On Your Mark. Get Set. Where Did Everyone Go?

The stands at girls’ athletic events are constantly empty as compared to their male counterparts.


Heated moments at last seasons Girls varsity lacrosse senior night.

A single cry of joy from a benched player’s parent is heard from the stands of the girl’s lacrosse game as the team scores their 15th goal.

Girls athletics at JD often have no support from the school at games, despite the athletic ability and entertainment that they can provide. More often than not, a crowd would much rather watch a boys game, even if they are on a constant losing streak. Yes, some sports are different when the genders are split, such as lacrosse, but even with or without the differences, both should be celebrated for the pure dedication that both athletes hold. But that does not seem to matter in the eyes of the student body.

In recent years, the girls’ teams have gone further than their male counterparts. Girls soccer went far into their playoff season when the boy’s team did not make to playoffs. Girls basketball constantly wins more games than the boy’s team. The girl’s lacrosse team won each playoff game by a landslide and won the Division II state championship, and yet more people came to watch the boy’s team lose nearly every playoff game before they finally broke in the semifinals. I remember one night when the girls’ lacrosse team won the quarterfinals game against Pleasant Grove by over ten points, and our student section consisted of five students and only some of the parents.  Later that night, the boy’s team played their semifinal game just barely winning against Bingham after a couple of Hail Mary shots from then a sophomore, Kyle Ebner. Yet the student section was just as packed as the homecoming football game.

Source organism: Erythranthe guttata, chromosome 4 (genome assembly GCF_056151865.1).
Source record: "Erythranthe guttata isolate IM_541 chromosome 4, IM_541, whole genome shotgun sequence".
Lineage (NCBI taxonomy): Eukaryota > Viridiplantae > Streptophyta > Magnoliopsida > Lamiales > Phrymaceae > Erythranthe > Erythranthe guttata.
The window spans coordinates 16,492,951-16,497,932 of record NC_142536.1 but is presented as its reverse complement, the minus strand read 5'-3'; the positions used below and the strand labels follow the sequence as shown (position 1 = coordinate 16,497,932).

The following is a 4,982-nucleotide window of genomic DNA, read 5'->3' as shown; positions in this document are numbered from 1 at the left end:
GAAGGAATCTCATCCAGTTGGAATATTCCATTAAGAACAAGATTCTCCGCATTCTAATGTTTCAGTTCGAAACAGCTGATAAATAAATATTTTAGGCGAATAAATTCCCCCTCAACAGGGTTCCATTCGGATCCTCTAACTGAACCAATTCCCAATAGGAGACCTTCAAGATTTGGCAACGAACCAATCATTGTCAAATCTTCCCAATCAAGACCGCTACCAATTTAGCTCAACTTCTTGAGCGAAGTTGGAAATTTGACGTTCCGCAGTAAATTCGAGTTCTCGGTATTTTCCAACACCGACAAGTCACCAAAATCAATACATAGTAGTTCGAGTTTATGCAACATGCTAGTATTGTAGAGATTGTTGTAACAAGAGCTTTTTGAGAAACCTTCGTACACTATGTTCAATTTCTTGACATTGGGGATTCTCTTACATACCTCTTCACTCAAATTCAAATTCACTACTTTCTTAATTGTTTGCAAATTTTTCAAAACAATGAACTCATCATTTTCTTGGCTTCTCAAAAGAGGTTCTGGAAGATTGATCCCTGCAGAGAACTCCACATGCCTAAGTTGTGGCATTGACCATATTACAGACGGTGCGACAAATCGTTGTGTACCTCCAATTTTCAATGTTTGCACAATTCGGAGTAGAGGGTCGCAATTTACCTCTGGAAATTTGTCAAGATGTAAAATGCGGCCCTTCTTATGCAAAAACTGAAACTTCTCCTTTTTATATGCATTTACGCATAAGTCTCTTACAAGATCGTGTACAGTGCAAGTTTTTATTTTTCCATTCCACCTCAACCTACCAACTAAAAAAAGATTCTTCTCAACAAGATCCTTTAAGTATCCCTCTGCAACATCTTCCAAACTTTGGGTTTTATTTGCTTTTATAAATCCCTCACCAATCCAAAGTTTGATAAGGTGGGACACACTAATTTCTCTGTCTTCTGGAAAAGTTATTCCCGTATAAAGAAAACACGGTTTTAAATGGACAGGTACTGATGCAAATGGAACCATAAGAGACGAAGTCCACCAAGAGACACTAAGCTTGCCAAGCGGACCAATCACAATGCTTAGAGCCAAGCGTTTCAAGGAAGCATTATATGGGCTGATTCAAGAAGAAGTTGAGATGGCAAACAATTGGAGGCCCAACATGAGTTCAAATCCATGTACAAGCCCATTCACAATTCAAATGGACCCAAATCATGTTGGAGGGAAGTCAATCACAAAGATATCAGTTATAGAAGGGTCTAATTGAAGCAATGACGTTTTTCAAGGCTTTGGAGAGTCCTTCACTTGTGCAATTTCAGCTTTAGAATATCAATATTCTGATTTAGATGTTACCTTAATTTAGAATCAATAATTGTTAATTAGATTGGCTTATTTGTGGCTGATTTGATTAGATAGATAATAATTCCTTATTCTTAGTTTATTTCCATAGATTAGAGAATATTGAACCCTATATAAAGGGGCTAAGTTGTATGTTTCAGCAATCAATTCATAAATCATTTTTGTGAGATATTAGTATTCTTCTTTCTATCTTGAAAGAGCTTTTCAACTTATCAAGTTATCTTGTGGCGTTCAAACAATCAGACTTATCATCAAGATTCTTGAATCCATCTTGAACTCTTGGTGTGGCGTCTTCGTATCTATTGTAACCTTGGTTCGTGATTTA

However, the student body is not always the one to blame for their lack of interest in girls. The amount of money and support that the school itself places into boys athletics alone is baffling and feels like it could be against some rules. Recruitment for football and basketball from around the world for them to lose their opportunities to play huge in their home countries and lose their regional game in the-middle-of-nowhere-Utah. In middle school, there was never a JD girls’ lacrosse team until 2017 when players were bribed money to recruit their friends. The team then fell apart the following year. The middle school boys team, however, have had banners placed in front of the school by the four-way-stop to inform each person entering the school that the middle school boys’ lacrosse team is open for sign-ups. This just shows that the emphasis on the boy’s sports team has started way young, and had the school had the same excitement for any of the girl’s athletics then perhaps more people would know about their sport and make a student section that these girls deserve. 

Ultimately, the lack of interest from the student body and administration toward women’s athletics is disheartening. Go to the boy’s games, by all means, but once in a while, support the strong women in our school. These girls are our future, and showing the smallest amount of love for them is not much to ask. So, I’ll see you on the field. Or not.